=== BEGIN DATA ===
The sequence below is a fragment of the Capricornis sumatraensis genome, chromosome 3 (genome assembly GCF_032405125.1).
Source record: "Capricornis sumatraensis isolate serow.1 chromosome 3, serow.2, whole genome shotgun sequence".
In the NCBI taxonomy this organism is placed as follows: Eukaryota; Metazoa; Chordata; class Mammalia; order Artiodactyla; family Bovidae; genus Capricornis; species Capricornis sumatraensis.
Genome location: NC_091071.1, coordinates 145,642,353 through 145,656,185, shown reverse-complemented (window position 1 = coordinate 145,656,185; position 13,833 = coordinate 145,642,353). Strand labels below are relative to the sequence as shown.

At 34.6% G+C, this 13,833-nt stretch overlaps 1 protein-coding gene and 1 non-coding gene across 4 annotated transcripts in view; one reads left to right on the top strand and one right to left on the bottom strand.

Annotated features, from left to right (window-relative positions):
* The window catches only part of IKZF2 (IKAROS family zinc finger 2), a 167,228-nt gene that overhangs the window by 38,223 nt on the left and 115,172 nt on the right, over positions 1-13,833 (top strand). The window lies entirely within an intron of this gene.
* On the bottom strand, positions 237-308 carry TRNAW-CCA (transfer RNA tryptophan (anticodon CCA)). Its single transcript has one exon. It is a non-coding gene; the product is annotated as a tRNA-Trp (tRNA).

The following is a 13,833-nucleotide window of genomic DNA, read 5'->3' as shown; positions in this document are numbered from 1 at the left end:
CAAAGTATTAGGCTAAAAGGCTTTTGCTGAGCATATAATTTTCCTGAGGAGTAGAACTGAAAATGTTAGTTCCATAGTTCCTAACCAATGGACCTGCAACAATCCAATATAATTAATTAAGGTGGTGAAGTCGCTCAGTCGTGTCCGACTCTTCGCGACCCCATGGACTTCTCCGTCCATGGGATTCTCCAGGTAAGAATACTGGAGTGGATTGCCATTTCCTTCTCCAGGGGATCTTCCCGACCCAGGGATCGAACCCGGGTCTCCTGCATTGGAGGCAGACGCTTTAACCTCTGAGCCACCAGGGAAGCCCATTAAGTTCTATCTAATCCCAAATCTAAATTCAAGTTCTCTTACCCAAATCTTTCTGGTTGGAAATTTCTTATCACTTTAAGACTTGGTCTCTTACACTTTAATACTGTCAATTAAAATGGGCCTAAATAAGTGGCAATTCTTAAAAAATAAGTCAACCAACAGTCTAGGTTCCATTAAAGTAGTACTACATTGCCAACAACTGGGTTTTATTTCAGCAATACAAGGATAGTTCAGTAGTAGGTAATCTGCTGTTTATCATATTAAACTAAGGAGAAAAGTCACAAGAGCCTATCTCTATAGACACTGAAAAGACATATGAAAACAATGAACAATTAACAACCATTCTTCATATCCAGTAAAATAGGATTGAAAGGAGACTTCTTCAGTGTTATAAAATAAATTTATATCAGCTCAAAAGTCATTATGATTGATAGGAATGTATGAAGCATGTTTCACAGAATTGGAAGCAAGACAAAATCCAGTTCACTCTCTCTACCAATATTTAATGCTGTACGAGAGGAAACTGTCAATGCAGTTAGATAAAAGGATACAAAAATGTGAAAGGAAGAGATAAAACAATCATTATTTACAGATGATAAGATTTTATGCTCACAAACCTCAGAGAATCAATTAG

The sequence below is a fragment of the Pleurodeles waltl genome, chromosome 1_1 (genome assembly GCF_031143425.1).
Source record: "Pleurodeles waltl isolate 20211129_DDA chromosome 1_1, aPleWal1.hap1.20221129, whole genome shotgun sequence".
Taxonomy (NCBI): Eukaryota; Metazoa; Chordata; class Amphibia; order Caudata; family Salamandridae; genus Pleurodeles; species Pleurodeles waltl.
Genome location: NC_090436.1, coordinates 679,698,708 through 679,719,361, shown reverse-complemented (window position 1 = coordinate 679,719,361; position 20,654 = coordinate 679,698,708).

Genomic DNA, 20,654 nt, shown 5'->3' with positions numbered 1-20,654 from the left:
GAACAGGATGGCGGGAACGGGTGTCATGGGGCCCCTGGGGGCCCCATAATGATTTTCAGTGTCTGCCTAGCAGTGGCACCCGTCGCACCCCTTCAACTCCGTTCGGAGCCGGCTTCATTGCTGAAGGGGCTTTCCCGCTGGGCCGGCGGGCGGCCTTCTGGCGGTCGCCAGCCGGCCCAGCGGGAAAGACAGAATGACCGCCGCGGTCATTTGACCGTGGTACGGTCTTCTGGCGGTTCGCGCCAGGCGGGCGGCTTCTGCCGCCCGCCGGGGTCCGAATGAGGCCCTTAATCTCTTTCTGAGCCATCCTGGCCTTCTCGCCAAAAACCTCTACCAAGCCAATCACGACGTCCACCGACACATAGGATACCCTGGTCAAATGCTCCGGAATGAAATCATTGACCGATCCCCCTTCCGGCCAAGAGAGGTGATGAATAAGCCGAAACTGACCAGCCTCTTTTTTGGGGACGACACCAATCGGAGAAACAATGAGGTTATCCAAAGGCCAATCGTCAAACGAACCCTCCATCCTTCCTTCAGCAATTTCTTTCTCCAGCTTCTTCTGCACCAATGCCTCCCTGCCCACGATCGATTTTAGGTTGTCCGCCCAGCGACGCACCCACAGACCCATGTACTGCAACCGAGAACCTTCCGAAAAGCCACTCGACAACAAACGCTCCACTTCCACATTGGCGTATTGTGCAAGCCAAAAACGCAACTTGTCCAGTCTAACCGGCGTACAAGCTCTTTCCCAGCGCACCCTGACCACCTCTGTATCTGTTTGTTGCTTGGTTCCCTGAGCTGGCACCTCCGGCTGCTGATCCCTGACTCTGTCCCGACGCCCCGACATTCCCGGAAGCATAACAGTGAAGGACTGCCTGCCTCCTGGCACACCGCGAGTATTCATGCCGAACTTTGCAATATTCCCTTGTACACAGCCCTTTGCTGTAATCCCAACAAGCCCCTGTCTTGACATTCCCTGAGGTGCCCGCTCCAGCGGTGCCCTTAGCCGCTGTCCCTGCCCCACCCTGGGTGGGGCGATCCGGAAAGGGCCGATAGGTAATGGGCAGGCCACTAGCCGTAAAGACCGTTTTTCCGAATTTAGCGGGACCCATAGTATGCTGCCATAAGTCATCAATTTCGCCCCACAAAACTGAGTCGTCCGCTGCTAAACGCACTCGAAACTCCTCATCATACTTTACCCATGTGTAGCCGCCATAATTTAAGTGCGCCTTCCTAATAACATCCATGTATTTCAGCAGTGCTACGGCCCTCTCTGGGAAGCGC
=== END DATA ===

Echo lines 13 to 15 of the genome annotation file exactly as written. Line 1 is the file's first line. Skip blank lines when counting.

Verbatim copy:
Taxonomy (NCBI): Eukaryota; Metazoa; Chordata; class Amphibia; order Caudata; family Salamandridae; genus Pleurodeles; species Pleurodeles waltl.
Genome location: NC_090436.1, coordinates 679,698,708 through 679,719,361, shown reverse-complemented (window position 1 = coordinate 679,719,361; position 20,654 = coordinate 679,698,708).

Genomic DNA, 20,654 nt, shown 5'->3' with positions numbered 1-20,654 from the left: